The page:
Monseau returns to coaching

Retirement didn’t quite suit Vince Monseau.

The legendary wrestling coach from West Liberty University has returned to the sidelines to coach at the high school ranks, which just happens to be the level where it all began in the 1960s.

Monseau, who at the age of 73 lives in New Martinsville, is in his first season with Magnolia High School.

“Magnolia was looking for a coach and no one in the system was interested,” Monseau said. “There were no teachers and no coaches, so (Magnolia) athletic director Brian Castilow, the administration and myself were in communication between ourselves.

“They were in need of a coach. I guess I wanted to get active, and get out of retirement. The situation just presented itself.”

Of course, final approval had to be given by Monseau’s wife of 45 years, Kay. Once she gave the go-ahead, Monseau dove into the position head first.

Currently, he has 24 wrestlers on the roster. And that’s not counting potential wrestlers on the football team, which still is competing in the state football playoffs.

What remains to be seen is whether Monseau can duplicate with Magnolia that he managed to accomplish with Oak Glen shortly after he graduated from college. Five years after he started a wrestling program at the New Cumberland-based school, the Golden Bears captured the state title in 1967.

“When I started the program at Oak Glen, the kids were beginners.,” Monseau said. “They thought we should have a ring around around the mat and there should be cross buckles. That’s the truth.”

Monseau made his mark as the head coach at West Liberty where he spent 31 years (1973-2004). He compiled a 359-221-7 record, coached 72 All-Americans and six national champions. The Hilltoppers finished national runner-up in 1995.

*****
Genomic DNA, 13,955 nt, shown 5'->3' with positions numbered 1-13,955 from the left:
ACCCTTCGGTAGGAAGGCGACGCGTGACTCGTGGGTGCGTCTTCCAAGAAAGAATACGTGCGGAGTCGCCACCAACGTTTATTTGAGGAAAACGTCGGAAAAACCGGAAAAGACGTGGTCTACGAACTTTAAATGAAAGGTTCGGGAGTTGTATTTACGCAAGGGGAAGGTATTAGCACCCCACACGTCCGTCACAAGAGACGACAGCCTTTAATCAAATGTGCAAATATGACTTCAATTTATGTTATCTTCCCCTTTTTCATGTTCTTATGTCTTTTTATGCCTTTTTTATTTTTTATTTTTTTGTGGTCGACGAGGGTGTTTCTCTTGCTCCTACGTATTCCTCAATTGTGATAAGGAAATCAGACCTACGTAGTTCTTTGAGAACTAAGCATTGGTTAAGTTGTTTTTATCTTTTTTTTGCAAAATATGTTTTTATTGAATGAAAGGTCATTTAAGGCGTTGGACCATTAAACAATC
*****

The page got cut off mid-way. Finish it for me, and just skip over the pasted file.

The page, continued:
As it turns out, football was Monseau’s primary sport while attending Weir High School until a friend urged him to try out for the wrestling team.

“I struggled with wrestling at first because the coach had me losing a lot of weight,” Monseau said. “I wanted to gain weight for football and it was a conflict with me.”

Monseau has seen drastic changes occur with the weight issue both at the college and high school level. Nowadays, he urges his wrestlers to compete near their current weight. Weightlifting has taken on more prominence.

“You have to get people to wrestle somewhere near where they weigh -they are happier, parents are happier and we’re happier,” Monseau said.

Even though Monseau considers himself retired, he continues to work as a substitute administrator in Wetzel County.

His daughter, Anissa Anderson, was once the statistician for the wrestling teams at West Liberty. Her family lives on the same street as her father, and as one of the orthodontists in town she provides fitted mouthguards free of charge for the wrestlers.

Both of Monseau’s sons wrestled. Vinnie Monseau was a three-time All-American, while Aaron was an All-American once.

“Wrestling is not a lazy person’s sport,” said Vince Monseau, who has seven grandchildren. “You have to work – not only at your skill level but you have to train for conditioning.”

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